Los Angeles Business Journal’s Book of Lists is our annual compilation of the weekly lists featured throughout the year. Covering everything from financial institutions and non-profit organizations to real estate developers and ad agencies, the lists provide a look into the diverse businesses in Los Angeles county. In 2018, Los Angeles Business Journal’s annual Book of Lists franchise added a new element – coverage of a theme that reflects the current pulse of business in Los Angeles. This year’s theme is L.A.’s position on what seems to be the cusp of a golden age in sports entertainment, distinguished by a close-knit group of owners who have played key roles in resurrecting the local scene.
A quick glance at the luminaries on our cover and one might wonder if it is a sports magazine or a business publication. The truth is, the two subjects are firmly linked here in Los Angeles. The boost our regional economy and business landscape receive from professional sports teams – and everything that comes with them – cannot be overstated. The Chargers’ and Rams’ arrival in Los Angeles has taken the city from an NFL black hole to a two-team metropolis, and the teams’ relocations here will be felt for years to come. We have seen firsthand how Staples Center revitalized downtown and the business community there. The forthcoming NFL stadium in Inglewood, which will house both the Rams and Chargers, promises a similar rejuvenation for that neighborhood. The $2.6 billion project will cover 298 acres and is scheduled for completion in 2020. Beyond football, the stadium will be used for year-round sporting and entertainment events, including the 2028 Olympic Games’ opening and closing ceremonies. Sports have undoubtedly changed the face of L.A. for the better. It is an unparalleled sports experience that not only adds to the cultural vibrancy of the city, but produces incredible business opportunities. Every venue that houses home games of our exciting teams generates millions of dollars in revenue, numerous jobs and an infusion of social and economic vitality into the surrounding neighborhoods.
Los Angeles Business Journal’s Book of Lists puts forth the businesses and organizations that excelled and emerged at the top of their respective fields. Assembling this volume is a year-long effort that involves working with literally hundreds of businesses, government agencies and local associations, along with exhaustive due diligence and data analysis by our editorial department, led by Editor Jerry Sullivan, Managing Editor Henry Meier, and Research Director Joshua Niv. I thank each of them and the rest of our outstanding newsroom staff for their superb work this year, as I do our tireless production department led by Production Director Nina Bays. I’d also like to recognize our advertising team for their dedication and hard work. After all, it is our advertisers and sponsors who help make this book a reality.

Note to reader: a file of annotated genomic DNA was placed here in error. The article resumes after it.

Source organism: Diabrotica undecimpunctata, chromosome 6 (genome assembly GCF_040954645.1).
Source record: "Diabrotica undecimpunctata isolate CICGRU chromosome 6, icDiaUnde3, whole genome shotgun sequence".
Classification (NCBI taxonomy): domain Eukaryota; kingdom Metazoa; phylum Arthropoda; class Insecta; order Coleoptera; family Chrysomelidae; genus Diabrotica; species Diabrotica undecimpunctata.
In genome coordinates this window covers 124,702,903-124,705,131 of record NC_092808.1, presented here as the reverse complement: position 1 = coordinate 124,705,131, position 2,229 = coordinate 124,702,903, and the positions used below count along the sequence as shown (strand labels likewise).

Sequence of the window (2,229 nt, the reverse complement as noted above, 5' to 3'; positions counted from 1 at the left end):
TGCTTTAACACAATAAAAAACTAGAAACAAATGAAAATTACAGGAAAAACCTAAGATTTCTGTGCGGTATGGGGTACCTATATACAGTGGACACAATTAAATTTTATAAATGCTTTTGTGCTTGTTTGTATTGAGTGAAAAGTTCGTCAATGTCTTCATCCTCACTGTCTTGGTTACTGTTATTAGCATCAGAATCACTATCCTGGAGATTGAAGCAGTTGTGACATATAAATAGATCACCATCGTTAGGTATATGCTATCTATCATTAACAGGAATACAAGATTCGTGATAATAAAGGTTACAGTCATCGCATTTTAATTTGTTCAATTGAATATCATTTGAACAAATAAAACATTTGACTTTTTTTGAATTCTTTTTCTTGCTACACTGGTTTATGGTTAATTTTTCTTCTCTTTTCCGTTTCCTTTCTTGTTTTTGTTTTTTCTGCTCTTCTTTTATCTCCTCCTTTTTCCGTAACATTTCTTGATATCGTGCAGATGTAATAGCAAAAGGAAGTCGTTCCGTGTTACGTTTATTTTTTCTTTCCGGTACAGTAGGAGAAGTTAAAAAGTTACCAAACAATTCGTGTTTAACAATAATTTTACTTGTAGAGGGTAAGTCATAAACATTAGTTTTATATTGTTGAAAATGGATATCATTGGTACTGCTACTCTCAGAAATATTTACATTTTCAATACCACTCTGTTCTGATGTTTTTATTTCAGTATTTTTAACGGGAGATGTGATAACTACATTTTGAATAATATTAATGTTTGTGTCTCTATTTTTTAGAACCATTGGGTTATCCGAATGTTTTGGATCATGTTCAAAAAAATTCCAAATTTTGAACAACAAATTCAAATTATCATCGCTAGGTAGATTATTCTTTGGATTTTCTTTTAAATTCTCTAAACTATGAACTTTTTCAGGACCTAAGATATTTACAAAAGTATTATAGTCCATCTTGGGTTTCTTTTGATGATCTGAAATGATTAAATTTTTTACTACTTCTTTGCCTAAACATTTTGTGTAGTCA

Special thanks are also due to book sponsors American Airlines, California State University, Northridge and East West Bank.
Publisher and CEO
LOS ANGELES HAS ALL THE LOOKS OF A GOLDEN AGE IN SPORTS ENTERTAINMENT.
The Dodgers just made the World Series, there are two NBA teams scrapping their ways to new competitive footings, the Sparks are a cornerstone of the WNBA, a decades-long NFL drought has ended with the arrival of two football franchises, two professional soccer teams now call the city home, the Kings remain a force to be reckoned with in the NHL, the Olympics are on their way, and UCLA and USC continue to be part of the national conversation in basketball and football. Add the advent of e-sports – Riot Games’ League of Legends world championships have packed stadiums from Staples Center to the Birds Nest in Beijing – and every base appears to be covered.
What stands out in all this activity is the strikingly close-knit group of owners who have played a role in reviving the L.A. sports scene.
There’s some cross-pollination, too.
Peter Guber and Magic Johnson, who are part owners of the Dodgers, also have stakes in Team Liquid, an e-sports franchise. They have been joined by Riot Games co-founders Marc Merrill and Brandon Beck in the ownership group behind the newly minted Los Angeles Football Club. Jeanie Buss, chief executive and controlling owner of the Lakers, threw a dinner for Chargers owner Dean Spanos the day after he announced his team would relocate from San Diego. Dan Beckerman, who as chief executive of AEG oversees the Kings, the Galaxy, Staples Center and Stub Hub Center, also counts the Chargers, Clippers and Lakers as tenants. Stan Kroenke owns an e-sports franchise in the Overwatch League. Steve Ballmer is at work on plans to move his Clippers next to the $2.6 billion stadium Kroenke is building for the Rams in Inglewood. Casey Wasserman, meanwhile, has ties to the sports world that extend beyond his Wasserman Media Group thanks to his role in landing the 2028 Olympic Games.
The Business Journal sat down with these leading sports figures of the Los Angeles landscape to talk about the dynamism of the market, the drivers behind this resurgence and the opportunities yet to come.
Edited excerpts of the Q&As follow – and all of that sets the table for our annual Book of Lists, the leading source of data for the community of business in Los Angeles.
Presenting the Sports Titans
BRANDON BECK and MARC MERRILL
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